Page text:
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Open Access Publications from the University of California

Thick Description, Fat Talk: An Ethnography of Embodied Interactions Between Women in a “Plus Sized” Clothing Store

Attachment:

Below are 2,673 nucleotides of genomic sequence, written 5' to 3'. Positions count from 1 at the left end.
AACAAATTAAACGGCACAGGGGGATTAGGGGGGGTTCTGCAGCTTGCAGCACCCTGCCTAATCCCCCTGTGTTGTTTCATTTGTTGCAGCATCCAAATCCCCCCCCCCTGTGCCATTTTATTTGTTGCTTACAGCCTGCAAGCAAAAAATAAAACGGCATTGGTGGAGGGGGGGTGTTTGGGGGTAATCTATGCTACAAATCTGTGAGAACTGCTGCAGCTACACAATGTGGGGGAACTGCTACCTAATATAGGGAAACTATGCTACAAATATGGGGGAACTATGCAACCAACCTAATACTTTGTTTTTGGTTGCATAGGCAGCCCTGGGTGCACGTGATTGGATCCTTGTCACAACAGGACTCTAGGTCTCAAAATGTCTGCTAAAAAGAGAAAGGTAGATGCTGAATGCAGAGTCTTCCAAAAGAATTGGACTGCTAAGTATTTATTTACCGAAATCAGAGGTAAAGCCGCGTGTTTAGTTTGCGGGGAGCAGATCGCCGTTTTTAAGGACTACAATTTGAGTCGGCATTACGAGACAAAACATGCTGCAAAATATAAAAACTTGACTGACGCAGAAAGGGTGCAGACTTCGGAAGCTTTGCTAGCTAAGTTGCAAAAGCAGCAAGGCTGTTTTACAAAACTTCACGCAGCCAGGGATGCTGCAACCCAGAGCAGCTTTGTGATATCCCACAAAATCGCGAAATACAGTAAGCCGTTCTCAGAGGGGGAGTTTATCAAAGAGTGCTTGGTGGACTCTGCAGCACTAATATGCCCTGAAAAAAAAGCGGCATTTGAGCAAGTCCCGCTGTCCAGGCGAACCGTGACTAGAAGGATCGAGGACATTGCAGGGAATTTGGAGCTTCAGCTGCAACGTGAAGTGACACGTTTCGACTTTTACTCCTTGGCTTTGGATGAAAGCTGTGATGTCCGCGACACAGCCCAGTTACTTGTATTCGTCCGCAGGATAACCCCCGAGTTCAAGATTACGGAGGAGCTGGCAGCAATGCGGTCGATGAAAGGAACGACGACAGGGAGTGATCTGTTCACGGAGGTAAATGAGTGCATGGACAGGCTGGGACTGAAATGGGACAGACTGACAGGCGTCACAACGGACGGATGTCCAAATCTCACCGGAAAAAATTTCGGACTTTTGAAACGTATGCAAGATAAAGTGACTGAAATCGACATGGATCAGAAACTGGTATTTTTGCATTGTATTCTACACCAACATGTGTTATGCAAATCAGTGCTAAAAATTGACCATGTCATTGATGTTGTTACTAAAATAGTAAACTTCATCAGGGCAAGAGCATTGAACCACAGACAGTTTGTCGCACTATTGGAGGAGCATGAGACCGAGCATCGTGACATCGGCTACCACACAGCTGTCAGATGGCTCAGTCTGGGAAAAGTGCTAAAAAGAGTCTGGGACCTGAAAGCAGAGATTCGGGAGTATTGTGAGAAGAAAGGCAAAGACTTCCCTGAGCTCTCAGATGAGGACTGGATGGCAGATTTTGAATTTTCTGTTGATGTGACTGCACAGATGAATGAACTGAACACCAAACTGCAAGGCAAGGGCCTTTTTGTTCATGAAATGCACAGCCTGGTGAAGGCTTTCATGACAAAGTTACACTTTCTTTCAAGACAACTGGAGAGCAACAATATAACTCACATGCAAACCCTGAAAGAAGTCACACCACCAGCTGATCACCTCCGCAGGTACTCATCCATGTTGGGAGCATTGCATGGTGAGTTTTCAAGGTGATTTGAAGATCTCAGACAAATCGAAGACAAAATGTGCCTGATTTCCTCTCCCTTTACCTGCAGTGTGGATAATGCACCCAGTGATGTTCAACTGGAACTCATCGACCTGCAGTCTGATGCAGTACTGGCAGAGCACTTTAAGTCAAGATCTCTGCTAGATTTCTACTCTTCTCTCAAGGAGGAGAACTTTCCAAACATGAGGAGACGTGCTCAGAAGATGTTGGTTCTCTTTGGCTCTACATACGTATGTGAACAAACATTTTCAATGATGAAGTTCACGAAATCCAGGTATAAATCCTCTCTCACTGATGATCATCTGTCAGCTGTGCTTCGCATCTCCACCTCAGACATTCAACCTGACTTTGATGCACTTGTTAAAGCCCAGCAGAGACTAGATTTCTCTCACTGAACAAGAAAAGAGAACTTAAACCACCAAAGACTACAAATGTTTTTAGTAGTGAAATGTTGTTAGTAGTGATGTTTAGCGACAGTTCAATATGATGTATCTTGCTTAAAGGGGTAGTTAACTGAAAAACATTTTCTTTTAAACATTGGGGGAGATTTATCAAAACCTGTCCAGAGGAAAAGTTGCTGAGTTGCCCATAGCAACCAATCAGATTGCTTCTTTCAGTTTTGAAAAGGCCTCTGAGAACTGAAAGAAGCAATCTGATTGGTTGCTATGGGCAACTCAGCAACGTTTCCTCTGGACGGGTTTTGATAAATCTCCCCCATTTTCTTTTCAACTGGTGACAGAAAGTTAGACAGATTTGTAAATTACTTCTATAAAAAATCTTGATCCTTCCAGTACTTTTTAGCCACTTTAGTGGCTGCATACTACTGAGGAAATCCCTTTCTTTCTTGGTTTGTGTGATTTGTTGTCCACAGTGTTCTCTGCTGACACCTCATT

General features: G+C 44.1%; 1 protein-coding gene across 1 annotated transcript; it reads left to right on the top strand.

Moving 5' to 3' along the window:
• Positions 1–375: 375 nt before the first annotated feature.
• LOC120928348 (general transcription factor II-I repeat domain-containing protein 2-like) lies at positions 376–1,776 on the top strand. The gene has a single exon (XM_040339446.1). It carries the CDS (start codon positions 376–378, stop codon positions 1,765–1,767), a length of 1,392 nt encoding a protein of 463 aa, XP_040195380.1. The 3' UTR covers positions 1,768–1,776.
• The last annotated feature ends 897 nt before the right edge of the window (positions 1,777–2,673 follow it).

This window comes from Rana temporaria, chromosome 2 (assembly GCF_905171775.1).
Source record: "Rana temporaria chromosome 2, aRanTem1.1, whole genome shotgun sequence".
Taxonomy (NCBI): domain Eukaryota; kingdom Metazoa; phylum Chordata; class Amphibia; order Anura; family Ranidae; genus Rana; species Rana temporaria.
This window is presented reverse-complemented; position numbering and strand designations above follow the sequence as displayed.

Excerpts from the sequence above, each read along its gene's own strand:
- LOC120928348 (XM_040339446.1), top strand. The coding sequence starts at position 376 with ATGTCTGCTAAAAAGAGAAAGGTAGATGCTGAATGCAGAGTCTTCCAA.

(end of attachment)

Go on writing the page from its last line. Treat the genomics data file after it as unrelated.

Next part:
When and how do female-female interactions work to promote boundaries rather than cohesion between women? Because mainstream American society holds strong aesthetic preferences for female thinness, a shared “fear of fatness” might create common ties between women as they recognize shared pressures to conform to a slender ideal. Yet, given the wide range of body sizes and sub-cultures among American women, this same mainstream cultural preference may work to define boundaries between thin and fat women, and between women who ascribe to mainstream (white) beauty culture and those who do not. The current investigation builds upon previous research identifying a social norm for women to engage in “fat talk”, a term which refers to ritualized verbal exchange during which women express body dissatisfaction to each other. Previous work conceptualizes “fat talk” as a normative interaction that reinforces social bonds between women, yet this research has drawn upon interactions occurring in either experimental conditions or amongst primarily white, middle-class women of average weight. To more completely understand the meaning and function of “fat talk”, this investigation draws upon over 200 hours of ethnographic fieldwork and participant observation of “fat talk” in a racially diverse “plus size” women’s clothing store. Results indicate that “fat talk” often reinforces cohesion and shared experiences and understandings among women of similar body types and ethnic/class backgrounds. However, attempts at ritualized “fat talk” between women of different body types or ethnic backgrounds tended to prompt sanctioning and boundary-making behaviors. Results are discussed as they relate to theoretical understandings of inequality between women.

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